Human kidney stolen at gunpoint
It used to be that stand and deliver meant a robber wanted you to handover your money, but the stakes in armed robberies can now be much higher. We reported on the disturbing trend during this global recession for the impoverished to sell their organs, such as kidneys, as a means to survive. The trade in organ harvesting from ‘commercial living donors’ as they are euphemistically termed, is thriving. However, one group in India decided that having to buy organs from the poor was way too expensive and that robbery was far more profitable.
Mr Salim, a poor labourer from the north Indian town of Meerut, was lured to Delhi on the promise of work two years ago but instead had his kidney removed at gunpoint.
“This experience has haunted me 24 hours a day ever since. I’m always tense now,” he said.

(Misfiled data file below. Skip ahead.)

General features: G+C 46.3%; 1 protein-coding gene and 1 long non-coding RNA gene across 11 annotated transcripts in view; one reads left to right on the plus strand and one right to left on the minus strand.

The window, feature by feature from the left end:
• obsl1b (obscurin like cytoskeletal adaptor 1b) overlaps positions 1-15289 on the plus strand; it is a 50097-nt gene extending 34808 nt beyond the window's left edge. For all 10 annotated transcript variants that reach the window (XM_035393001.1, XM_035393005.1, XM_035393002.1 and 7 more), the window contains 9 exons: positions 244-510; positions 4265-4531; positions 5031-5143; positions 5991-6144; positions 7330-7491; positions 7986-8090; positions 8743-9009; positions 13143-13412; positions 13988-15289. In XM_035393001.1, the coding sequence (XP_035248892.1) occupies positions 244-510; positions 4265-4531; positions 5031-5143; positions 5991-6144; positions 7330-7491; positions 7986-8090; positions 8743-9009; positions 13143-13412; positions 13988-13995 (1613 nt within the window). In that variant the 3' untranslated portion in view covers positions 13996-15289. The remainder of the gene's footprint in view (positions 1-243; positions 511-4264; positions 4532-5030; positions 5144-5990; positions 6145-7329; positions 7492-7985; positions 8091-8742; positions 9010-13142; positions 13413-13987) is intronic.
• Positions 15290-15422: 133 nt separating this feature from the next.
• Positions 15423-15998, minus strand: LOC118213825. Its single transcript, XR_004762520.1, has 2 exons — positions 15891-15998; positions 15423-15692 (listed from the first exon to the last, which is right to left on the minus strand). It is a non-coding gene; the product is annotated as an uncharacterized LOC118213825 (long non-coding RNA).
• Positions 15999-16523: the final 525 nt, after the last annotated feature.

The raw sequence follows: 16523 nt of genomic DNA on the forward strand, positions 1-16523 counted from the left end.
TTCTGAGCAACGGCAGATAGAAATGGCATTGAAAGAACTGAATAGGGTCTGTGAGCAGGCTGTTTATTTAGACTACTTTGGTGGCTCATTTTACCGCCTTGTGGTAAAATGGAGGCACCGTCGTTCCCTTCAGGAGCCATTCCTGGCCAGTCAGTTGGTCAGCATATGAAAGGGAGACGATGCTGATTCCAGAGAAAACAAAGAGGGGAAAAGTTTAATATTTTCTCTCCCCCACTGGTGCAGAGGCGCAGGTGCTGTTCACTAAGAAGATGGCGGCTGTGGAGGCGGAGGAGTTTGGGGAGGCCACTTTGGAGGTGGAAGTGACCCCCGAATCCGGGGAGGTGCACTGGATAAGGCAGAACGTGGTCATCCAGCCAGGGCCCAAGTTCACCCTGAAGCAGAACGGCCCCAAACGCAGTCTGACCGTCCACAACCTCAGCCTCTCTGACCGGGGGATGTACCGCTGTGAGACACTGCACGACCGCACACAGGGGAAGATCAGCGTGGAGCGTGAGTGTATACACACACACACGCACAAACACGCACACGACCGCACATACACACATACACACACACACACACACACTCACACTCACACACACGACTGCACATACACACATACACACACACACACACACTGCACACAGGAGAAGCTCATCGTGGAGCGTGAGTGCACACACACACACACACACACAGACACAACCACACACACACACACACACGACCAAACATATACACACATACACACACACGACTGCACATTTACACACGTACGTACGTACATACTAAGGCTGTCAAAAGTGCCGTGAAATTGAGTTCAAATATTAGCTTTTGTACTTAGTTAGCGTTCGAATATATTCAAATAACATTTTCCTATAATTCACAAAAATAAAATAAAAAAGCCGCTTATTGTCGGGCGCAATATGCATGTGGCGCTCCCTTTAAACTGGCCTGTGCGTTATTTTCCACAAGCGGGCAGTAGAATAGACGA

Mr Salim was a victim of an alleged multimillion-dollar kidney transplant racket run by a phoney surgeon named Amit Kumar who is now in jail, awaiting trial with eight co-accused.
Last week the Herald revealed Indian investigators believe Mr Kumar bought properties in NSW and Queensland with the proceeds of illegal transplants. Mr Kumar had many foreign clients and legal sources say ‘a lot’ of Australians paid him for an organ, although that has not been officially verified.
Indian police say Mr Kumar and his associates preyed on men like Mr Salim to ensure a reliable supply of kidneys for well-to-do clients. As a labourer he is desperate for regular work so he can feed his five children.